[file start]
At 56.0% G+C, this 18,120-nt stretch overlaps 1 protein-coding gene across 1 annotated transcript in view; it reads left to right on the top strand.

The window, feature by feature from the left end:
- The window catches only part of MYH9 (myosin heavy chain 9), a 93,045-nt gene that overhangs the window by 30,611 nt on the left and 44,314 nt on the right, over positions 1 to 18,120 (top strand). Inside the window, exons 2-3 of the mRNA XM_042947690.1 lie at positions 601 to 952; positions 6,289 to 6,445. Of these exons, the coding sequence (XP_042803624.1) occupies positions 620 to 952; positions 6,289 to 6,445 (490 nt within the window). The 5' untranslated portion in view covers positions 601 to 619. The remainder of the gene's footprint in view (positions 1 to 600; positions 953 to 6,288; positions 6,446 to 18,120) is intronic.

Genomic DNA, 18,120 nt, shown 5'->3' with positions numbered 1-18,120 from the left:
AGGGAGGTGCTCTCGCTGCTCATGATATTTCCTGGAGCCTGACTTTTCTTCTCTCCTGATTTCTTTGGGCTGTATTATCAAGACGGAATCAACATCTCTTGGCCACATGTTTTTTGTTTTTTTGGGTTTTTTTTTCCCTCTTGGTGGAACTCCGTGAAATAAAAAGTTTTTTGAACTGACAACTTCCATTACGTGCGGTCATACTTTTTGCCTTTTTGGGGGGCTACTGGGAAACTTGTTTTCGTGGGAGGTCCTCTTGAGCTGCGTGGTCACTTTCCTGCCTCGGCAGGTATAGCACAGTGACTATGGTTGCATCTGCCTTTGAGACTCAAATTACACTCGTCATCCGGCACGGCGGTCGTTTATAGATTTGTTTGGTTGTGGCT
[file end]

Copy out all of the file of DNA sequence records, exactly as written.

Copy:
At 56.0% G+C, this 18,120-nt stretch overlaps 1 protein-coding gene across 1 annotated transcript in view; it reads left to right on the top strand.

The window, feature by feature from the left end:
- The window catches only part of MYH9 (myosin heavy chain 9), a 93,045-nt gene that overhangs the window by 30,611 nt on the left and 44,314 nt on the right, over positions 1 to 18,120 (top strand). Inside the window, exons 2-3 of the mRNA XM_042947690.1 lie at positions 601 to 952; positions 6,289 to 6,445. Of these exons, the coding sequence (XP_042803624.1) occupies positions 620 to 952; positions 6,289 to 6,445 (490 nt within the window). The 5' untranslated portion in view covers positions 601 to 619. The remainder of the gene's footprint in view (positions 1 to 600; positions 953 to 6,288; positions 6,446 to 18,120) is intronic.

Genomic DNA, 18,120 nt, shown 5'->3' with positions numbered 1-18,120 from the left:
AGGGAGGTGCTCTCGCTGCTCATGATATTTCCTGGAGCCTGACTTTTCTTCTCTCCTGATTTCTTTGGGCTGTATTATCAAGACGGAATCAACATCTCTTGGCCACATGTTTTTTGTTTTTTTGGGTTTTTTTTTCCCTCTTGGTGGAACTCCGTGAAATAAAAAGTTTTTTGAACTGACAACTTCCATTACGTGCGGTCATACTTTTTGCCTTTTTGGGGGGCTACTGGGAAACTTGTTTTCGTGGGAGGTCCTCTTGAGCTGCGTGGTCACTTTCCTGCCTCGGCAGGTATAGCACAGTGACTATGGTTGCATCTGCCTTTGAGACTCAAATTACACTCGTCATCCGGCACGGCGGTCGTTTATAGATTTGTTTGGTTGTGGCT